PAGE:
"I’m always trying to read things outside the Southern Gothic tradition, but it’s our foundations, you know?"
“No pleasure, but meanness” is a line from Flannery O’Connor’s Southern Gothic short story A Good Man is Hard to Find. O’Connor was from Georgia in the American South, and her often gory, always strange fiction captured something unsettling about that part of the United States – a barely suppressed darkness that, once looked at, infuses everything.
Sat in the foyer of a Yorkshire hotel, Reid Bateh – frontman of Bambara, also from Georgia – is picking carefully over those words. He repeats the line out loud. “It always struck me,” he says, “the way that the South use meanness, you see, is kind of different, it’s a really subtle thing. Meanness in that line specifically is way more intense than what it says. In the South, everything is infused with this real sort of politeness. Saying meanness could mean something truly vile – something awful. I’ve always tried to work that into a song, and I’ve not been able to until this record.”
Documenting that something awful – that meanness – isn’t a bad approximation of Bambara’s mission; a mission that’s never been realised so successfully as on their fourth record, Stray. In the decade since their formation, Bambara – that’s Reid Bateh, his brother Blaze and bassist William Brookshire – have been devoted to documenting the horror that lies behind the white picket fence, and setting it to midnight black, pulverising post-punk. Theirs is a world of hard-up lives, shotgun justice and unreliable narrators, marking them as relative outliers in modern guitar music for their commitment to narrative-driven songwriting, and an almost novelistic approach to lyrics.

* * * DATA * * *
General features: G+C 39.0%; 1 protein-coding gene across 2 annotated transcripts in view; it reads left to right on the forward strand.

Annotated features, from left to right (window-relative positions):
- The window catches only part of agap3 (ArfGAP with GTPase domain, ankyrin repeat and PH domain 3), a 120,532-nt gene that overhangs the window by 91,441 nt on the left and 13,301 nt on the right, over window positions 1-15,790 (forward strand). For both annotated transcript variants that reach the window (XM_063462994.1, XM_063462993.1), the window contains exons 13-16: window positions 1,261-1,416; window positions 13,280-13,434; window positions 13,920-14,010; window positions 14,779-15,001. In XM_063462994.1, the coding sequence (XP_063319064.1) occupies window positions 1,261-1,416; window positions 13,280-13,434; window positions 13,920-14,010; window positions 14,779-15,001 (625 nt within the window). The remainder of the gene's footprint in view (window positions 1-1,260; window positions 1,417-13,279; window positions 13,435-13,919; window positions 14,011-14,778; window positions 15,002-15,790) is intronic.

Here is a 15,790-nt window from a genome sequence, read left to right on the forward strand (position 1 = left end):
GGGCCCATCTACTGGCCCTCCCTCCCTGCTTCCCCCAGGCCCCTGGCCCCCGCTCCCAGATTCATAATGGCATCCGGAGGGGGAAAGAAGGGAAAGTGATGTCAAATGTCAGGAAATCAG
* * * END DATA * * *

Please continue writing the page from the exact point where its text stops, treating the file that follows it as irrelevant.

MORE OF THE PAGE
The band formed in the brothers’ hometown of Athens, Georgia – and there’s long been a tension between the metropolitan values of Athens, a liberal college town, and Georgia’s wider conservatism (the state voted for Trump in 2016). It is, however, a creatively fruitful tension: the college town famously also produced REM and the B-52s. Reid chews over whether Trump has had any impact on their work, suggesting that “though not in a conscious way”, the way that the characters “experience America” on Stray has certainly been shaped by his observations of Trump’s America. The band all now live in New York (their last two albums were recorded there) and distance can focus the mind on what’s uncanny, what’s strange, about where one is from.